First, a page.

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Libraries still under threat

31 July 2006

It has become a cliché to say that UK libraries, in common with those in many parts of the developed world, are in crisis, but there have been many signs this year that the crisis is deepening. David Lammy, the new Minister for Culture, indicated at first that he would intervene directly to stop library closures. He now seems to have realised the size of the task and pulled back. Across England local authorities are planning to close libraries.

Recent disarray and cuts at the librarians' body CILLIP suggests that there are problems across the board. Finding more money to spend on books, which is what most members of the public look for in a library, seems to have been lost sight of in a wave of politicking for control of the libraries among the library bodies and fights about who is right about the way forward.

As Tim Coates has reported for Libri, the libraries campaigning organisation, the lack of funds to replenish book stock has wreaked terrible damage on libraries. Libri has just published a new report, which says:

'Regrettably we cannot report on any major improvements to the dire situation we reported on last time: book issues continue to decline; costs continue to escalate; value for money is eroding fast. Even the bright spot of a 4% increase in library visitors has failed to stem the decline in book issues. Use of The People's Network (of computers) seems to be almost entirely for email and internet... In addition we have identified a significant trend for senior librarians and library policy makers - the DCMS and the MLA, among others - (wrongly) to no longer see providing books as a prime responsibility.'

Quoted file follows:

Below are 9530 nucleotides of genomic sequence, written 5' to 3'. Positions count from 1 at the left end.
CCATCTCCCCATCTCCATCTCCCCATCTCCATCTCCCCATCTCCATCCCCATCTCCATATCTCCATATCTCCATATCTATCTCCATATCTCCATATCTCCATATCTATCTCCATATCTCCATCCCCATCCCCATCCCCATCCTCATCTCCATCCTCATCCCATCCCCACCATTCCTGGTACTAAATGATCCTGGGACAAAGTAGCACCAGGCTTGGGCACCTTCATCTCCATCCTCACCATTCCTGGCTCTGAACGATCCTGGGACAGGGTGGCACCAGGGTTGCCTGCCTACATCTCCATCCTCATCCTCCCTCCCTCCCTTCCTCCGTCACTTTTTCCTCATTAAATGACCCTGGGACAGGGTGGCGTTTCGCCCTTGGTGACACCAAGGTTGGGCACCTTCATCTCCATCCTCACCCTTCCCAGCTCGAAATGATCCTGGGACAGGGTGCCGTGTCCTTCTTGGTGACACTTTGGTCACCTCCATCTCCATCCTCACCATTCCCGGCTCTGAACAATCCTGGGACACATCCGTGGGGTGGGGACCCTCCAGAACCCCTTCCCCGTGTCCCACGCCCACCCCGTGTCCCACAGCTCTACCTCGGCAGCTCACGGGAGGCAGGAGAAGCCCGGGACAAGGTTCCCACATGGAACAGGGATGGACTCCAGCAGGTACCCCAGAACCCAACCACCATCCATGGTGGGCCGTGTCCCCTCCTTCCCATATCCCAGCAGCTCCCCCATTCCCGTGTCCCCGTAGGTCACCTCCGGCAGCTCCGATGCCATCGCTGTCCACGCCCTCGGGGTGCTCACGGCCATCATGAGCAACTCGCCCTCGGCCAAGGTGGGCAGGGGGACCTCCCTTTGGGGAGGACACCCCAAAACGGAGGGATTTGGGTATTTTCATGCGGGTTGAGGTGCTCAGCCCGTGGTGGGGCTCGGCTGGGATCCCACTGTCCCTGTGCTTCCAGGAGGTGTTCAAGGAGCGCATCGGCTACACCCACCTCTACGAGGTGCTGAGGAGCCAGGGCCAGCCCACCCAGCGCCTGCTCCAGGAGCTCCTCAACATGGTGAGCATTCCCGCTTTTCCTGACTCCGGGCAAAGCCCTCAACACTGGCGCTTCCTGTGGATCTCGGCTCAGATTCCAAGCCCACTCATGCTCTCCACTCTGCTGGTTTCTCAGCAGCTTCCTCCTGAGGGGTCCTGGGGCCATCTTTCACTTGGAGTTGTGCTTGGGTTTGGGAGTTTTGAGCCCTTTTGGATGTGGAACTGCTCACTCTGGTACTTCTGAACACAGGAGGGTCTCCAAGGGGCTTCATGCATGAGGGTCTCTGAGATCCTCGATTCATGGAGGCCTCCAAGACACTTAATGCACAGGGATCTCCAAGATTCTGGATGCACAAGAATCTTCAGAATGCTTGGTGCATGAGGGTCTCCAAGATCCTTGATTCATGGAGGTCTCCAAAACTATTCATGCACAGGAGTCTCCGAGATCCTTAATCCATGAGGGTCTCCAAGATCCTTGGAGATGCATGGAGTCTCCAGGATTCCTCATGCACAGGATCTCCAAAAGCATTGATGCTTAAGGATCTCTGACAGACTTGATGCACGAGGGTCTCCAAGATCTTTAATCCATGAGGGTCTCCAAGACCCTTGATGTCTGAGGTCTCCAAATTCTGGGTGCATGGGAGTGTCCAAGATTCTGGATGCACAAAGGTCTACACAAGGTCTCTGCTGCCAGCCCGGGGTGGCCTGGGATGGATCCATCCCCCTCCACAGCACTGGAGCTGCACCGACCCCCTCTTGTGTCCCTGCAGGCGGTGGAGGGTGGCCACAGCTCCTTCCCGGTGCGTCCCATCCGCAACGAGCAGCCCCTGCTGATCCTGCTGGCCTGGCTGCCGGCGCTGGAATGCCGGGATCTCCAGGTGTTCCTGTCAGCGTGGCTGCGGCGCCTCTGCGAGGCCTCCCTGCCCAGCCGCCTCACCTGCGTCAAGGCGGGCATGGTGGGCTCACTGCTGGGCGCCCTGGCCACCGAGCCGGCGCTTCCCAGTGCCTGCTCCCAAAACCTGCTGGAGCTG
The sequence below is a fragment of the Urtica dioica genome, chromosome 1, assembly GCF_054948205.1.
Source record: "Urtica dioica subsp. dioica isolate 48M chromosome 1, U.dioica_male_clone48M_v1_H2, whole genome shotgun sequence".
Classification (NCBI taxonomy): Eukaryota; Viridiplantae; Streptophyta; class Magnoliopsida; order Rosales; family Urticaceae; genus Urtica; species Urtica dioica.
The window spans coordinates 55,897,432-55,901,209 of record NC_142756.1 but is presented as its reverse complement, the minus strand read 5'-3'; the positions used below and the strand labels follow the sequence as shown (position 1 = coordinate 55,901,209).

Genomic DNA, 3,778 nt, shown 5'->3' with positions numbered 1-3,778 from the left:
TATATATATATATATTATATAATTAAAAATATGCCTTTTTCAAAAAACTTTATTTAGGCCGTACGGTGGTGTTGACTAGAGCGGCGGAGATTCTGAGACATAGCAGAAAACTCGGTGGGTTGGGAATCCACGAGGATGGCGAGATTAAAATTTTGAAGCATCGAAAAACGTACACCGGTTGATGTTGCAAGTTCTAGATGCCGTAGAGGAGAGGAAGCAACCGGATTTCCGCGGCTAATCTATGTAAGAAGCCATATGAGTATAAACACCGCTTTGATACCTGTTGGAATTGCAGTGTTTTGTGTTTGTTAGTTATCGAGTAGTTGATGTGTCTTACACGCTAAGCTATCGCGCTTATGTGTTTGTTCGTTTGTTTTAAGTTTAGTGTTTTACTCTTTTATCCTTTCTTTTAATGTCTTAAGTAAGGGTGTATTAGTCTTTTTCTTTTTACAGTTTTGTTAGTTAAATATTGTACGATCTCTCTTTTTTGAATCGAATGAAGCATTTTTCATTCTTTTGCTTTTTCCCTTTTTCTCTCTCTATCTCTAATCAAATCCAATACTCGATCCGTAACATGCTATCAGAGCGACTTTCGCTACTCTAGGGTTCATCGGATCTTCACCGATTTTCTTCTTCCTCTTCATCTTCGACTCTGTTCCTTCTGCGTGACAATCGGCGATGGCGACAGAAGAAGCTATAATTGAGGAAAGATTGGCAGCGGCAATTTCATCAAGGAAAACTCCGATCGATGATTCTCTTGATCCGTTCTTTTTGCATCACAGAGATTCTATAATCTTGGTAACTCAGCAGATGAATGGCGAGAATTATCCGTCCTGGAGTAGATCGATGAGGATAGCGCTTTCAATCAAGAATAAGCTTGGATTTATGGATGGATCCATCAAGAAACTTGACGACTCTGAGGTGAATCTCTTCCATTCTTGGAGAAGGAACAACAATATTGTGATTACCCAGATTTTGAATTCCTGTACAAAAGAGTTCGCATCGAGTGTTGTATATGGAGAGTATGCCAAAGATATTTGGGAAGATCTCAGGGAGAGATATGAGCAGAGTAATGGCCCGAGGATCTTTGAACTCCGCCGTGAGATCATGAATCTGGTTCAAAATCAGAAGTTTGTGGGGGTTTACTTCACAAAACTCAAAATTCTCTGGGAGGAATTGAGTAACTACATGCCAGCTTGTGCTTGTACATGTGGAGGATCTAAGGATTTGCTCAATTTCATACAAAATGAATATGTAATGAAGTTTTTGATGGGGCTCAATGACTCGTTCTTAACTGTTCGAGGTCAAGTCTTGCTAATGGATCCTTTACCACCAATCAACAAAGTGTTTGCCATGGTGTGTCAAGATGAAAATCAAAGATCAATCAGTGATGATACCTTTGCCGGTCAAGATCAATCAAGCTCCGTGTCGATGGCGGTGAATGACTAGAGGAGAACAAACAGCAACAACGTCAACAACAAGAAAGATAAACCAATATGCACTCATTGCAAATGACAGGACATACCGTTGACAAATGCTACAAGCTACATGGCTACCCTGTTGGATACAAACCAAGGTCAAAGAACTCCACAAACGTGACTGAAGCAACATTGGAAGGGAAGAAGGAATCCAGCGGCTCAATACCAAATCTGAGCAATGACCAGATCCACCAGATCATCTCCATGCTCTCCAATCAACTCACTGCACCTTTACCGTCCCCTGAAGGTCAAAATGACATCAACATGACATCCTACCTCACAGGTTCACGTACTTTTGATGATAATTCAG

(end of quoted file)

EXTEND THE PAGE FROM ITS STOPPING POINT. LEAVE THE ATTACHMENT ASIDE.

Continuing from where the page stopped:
There are bright spots. The Love Libraries campaign is successfully transforming the three libraries which are being refurbished and provide a model for how a successful library should be run. But, as critics have pointed out, it doesn't look as if library funders, the local authorities, will be prepared to put the money into this work when elsewhere they are focused on cutting costs by closing branches.

As affluence has increased readers' ability to buy the books they want to read, the libraries' ageing stock has relegated them to a lower level of use for readers, many of whom will only use a library if they have to. Many individual libraries are bucking this trend, attracting in, for example, young people to use the computers and mothers with small children for special family-friendly activities. The library could become a community centre in many towns, but is this really what's going to happen? At present the outcome is looking depressingly inevitable. The libraries appear locked in a downward spiral where ancient book stock and shorter opening hours produce fewer visitors - and thus less justification for the funding which is needed to reverse this very trend.